Subscribe to industry newsletters

Simple solution to the ASA funding crisis

South Africa's marketing and media industries have identified two crises that will test their mettle this year. Both of them involve adequate funding of two important industry bodies - the SA Advertising Research Foundation (SAARF) and the Advertising Standards Authority (ASA) of SA.
Simple solution to the ASA funding crisisOf the two, the easiest to solve must surely be ASA funding. Quite simply, all it needs to do is to stop trying to be all things to all men, stop trying to play god and, above all, stop being paranoid about having to go beyond the extra mile to prevent a situation where Government takes over the role of advertising regulator.

Right now, the ASA does an excellent job as an effective watchdog in terms of misleading advertising, and an equally good job in terms of mediating disputes between brands on everything from copyright infringements to intellectual property theft.

Stick to misleading ads

While the latter might be complex and costly, at least both sides contribute to legal costs and there is no reason why this form of mediation should cost the ASA anything at all.

In terms of misleading advertising, if the complainants are private citizens, it costs them nothing but at least the process from the ASA's point of view should not be complicated or overly expensive because misleading advertising can be judged in terms of the black-and-white ASA rules.

But, where the ASA is wasting a lot of time, money and human resources is when it attempts to adjudicate on issues of taste. To try and fairly regulate so-called offensive advertising means having to play god simply because being offended is an extremely personal emotion. What I might find offensive, thousands of others might find utterly harmless.


To make matters worse, the ASA will take seriously one single complaint from a lone voice among SA's 50 million population. Admittedly, it does now tend to throw out the sillier complaints but it still gets involved in far too many disputes on the question of so-called offensive ads.

This not only costs the company concerned a lot of money but, if the complaint is not upheld, the complainant - if he or she is a private citizen - is just patted on the head and is in no way liable for any costs.

All of which has turned this into some sort of national sport for consumers who have nothing better to do than complain about advertising. Think back to that appalling situation about a decade ago, when in one year 75% of all complaints to the ASA about cellphone advertising came from one individual who was clearly on a crusade. And that has been only one of hundreds of time- and money-wasting issues in which the ASA has involved itself over the years.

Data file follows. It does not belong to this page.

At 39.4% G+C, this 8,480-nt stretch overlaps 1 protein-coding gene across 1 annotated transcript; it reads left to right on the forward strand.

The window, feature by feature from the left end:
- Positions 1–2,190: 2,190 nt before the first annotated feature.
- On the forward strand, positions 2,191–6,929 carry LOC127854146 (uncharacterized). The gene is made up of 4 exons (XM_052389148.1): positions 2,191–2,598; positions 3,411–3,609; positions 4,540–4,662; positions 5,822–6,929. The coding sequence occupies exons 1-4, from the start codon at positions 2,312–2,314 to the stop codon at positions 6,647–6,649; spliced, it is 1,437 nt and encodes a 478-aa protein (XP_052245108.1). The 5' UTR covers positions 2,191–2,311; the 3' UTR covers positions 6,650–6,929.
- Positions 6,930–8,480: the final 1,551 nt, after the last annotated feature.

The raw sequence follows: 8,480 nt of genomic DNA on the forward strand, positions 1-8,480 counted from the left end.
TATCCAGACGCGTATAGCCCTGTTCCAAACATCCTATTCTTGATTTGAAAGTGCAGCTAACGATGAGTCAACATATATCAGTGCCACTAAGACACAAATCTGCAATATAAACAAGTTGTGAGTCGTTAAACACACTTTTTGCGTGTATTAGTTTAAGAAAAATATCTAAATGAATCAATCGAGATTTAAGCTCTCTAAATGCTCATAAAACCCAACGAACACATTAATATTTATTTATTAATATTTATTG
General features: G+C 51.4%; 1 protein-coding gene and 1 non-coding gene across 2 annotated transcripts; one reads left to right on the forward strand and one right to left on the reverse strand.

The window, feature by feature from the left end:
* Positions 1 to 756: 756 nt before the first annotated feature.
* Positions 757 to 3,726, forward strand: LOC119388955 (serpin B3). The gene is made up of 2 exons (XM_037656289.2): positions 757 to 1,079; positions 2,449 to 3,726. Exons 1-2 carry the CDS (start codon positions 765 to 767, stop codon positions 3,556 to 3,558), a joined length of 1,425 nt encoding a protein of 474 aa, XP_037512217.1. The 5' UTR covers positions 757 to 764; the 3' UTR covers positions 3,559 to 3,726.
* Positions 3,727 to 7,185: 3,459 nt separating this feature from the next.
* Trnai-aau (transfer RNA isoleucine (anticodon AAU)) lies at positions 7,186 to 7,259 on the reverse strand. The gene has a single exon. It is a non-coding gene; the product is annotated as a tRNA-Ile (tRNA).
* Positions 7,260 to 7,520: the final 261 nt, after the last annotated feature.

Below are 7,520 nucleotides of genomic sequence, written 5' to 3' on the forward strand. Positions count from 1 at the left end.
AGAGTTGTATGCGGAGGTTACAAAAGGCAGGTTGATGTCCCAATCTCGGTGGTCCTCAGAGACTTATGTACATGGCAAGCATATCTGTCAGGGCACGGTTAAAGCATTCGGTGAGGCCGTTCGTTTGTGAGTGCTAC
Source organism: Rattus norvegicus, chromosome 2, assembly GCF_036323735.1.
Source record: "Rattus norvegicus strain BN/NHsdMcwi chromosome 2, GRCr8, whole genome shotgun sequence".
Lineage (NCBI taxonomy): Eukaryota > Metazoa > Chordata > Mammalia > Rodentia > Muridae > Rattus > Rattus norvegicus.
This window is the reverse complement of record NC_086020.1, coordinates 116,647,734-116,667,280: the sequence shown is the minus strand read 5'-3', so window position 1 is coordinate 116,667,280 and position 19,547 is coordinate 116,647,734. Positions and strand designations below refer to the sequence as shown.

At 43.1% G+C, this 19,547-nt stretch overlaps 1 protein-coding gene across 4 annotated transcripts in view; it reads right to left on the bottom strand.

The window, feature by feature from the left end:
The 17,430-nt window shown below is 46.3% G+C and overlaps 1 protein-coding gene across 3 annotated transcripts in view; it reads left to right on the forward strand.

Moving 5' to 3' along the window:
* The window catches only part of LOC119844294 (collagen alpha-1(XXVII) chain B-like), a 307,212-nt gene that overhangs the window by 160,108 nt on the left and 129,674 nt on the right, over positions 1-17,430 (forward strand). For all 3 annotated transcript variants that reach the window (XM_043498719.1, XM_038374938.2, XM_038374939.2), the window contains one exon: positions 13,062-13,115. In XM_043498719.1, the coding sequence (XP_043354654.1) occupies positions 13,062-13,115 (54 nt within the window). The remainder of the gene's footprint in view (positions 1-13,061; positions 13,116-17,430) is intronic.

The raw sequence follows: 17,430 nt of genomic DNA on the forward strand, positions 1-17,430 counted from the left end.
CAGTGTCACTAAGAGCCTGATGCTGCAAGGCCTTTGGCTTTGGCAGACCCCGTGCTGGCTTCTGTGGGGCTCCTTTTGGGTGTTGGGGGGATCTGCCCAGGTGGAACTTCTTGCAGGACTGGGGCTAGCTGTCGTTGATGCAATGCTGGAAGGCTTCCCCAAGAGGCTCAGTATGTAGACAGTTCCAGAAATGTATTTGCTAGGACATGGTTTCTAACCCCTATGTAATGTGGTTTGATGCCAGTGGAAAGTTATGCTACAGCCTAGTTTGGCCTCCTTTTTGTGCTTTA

Two aspects are worrying. The first is that it is hardly fair that one lone dissenting voice can be assumed to be the opinion of the majority of South Africans. And, secondly, the way that the ASA works is very much on the basis of guilty until proved innocent.

Shoot first, questions afterwards

It is common practice that advertisers, against whom a complaint has been lodged, are obliged to withdraw their advertising until such time as a ruling has been made.

Now, one of the reasons why the ASA is perceived to be so much more heavy-handed and draconian than say, the Broadcasting Complaints Commission (BCCSA), is because it continually warns all its stakeholders that, if it is not seen to be doing its job properly, the government will take over the role of advertising regulator.

Which is absolute nonsense and nothing but cheap scare tactics. For a start, having spoken to a lot of people in Government over the years, the last thing they want to do is get involved in advertising disputes.

But, ironically enough, if Government wanted to get involved in advertising regulation, it could quite easily do so under sections the Trade Practices Act promulgated way back in 1949.

Govt is already involved

So, for the past 63 years, Government has been an advertising regulator and anyone who wants to lay a charge against an advertiser can legally do so without having to go through the ASA. They do not do this because the process required is far more complicated and time-consuming than going through the industry regulator.

There is no question in my mind that, instead of the marketing and media industries having to look for additional funding for the ASA, what the ASA should be doing is taking a long, hard look at what it is doing and cut its cloth a lot more pragmatically.

An overhaul of the ASA is long overdue and it needs to be trimmed down from the draconian monster it is and stop the costly process of trying to play god by so arrogantly deciding what is and what is not bad taste. The way the ASA is currently constructed smacks of nannyism and encouraging intolerance.

It is also acting completely contrary to the spirit of the SA Constitution by applying the "guilty until proved innocent" rule and to allow one or even a handful of citizens, whose motives are often completely unknown, to speak on behalf of 50 million.

Mugabe of Marketing

The ASA, in my opinion, does not need more money; it simply needs more sense and less arrogance because right now, in my opinion, it is fast becoming the Mugabe of Marketing, with idiotic rules, iron fists and no money.

About Chris Moerdyk: @chrismoerdyk

Apart from being a corporate marketing analyst, advisor and media commentator, Chris Moerdyk is a former chairman of Bizcommunity. He was head of strategic planning and public affairs for BMW South Africa and spent 16 years in the creative and client service departments of ad agencies, ending up as resident director of Lindsay Smithers-FCB in KwaZulu-Natal. Email Chris on moc.liamg@ckydreom and follow him on Twitter at @chrismoerdyk.

Let's do Biz